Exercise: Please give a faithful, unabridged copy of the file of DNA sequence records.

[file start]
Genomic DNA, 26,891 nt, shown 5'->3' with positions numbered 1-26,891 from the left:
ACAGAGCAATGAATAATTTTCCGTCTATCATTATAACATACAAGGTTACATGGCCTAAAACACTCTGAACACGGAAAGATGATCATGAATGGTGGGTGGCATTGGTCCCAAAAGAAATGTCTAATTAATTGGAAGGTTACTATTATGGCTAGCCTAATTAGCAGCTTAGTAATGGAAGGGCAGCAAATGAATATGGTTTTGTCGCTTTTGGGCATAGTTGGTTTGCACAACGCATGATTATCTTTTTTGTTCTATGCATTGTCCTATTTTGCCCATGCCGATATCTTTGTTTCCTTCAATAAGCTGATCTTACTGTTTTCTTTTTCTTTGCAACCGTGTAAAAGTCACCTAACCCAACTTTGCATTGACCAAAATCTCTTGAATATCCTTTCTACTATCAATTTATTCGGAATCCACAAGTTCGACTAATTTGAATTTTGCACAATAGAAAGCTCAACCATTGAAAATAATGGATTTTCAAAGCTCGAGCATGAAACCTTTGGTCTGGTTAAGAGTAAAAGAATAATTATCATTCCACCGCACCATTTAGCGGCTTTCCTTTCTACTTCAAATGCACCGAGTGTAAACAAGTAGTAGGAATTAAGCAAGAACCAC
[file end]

Genomic DNA, 26,891 nt, shown 5'->3' with positions numbered 1-26,891 from the left:
ACAGAGCAATGAATAATTTTCCGTCTATCATTATAACATACAAGGTTACATGGCCTAAAACACTCTGAACACGGAAAGATGATCATGAATGGTGGGTGGCATTGGTCCCAAAAGAAATGTCTAATTAATTGGAAGGTTACTATTATGGCTAGCCTAATTAGCAGCTTAGTAATGGAAGGGCAGCAAATGAATATGGTTTTGTCGCTTTTGGGCATAGTTGGTTTGCACAACGCATGATTATCTTTTTTGTTCTATGCATTGTCCTATTTTGCCCATGCCGATATCTTTGTTTCCTTCAATAAGCTGATCTTACTGTTTTCTTTTTCTTTGCAACCGTGTAAAAGTCACCTAACCCAACTTTGCATTGACCAAAATCTCTTGAATATCCTTTCTACTATCAATTTATTCGGAATCCACAAGTTCGACTAATTTGAATTTTGCACAATAGAAAGCTCAACCATTGAAAATAATGGATTTTCAAAGCTCGAGCATGAAACCTTTGGTCTGGTTAAGAGTAAAAGAATAATTATCATTCCACCGCACCATTTAGCGGCTTTCCTTTCTACTTCAAATGCACCGAGTGTAAACAAGTAGTAGGAATTAAGCAAGAACCAC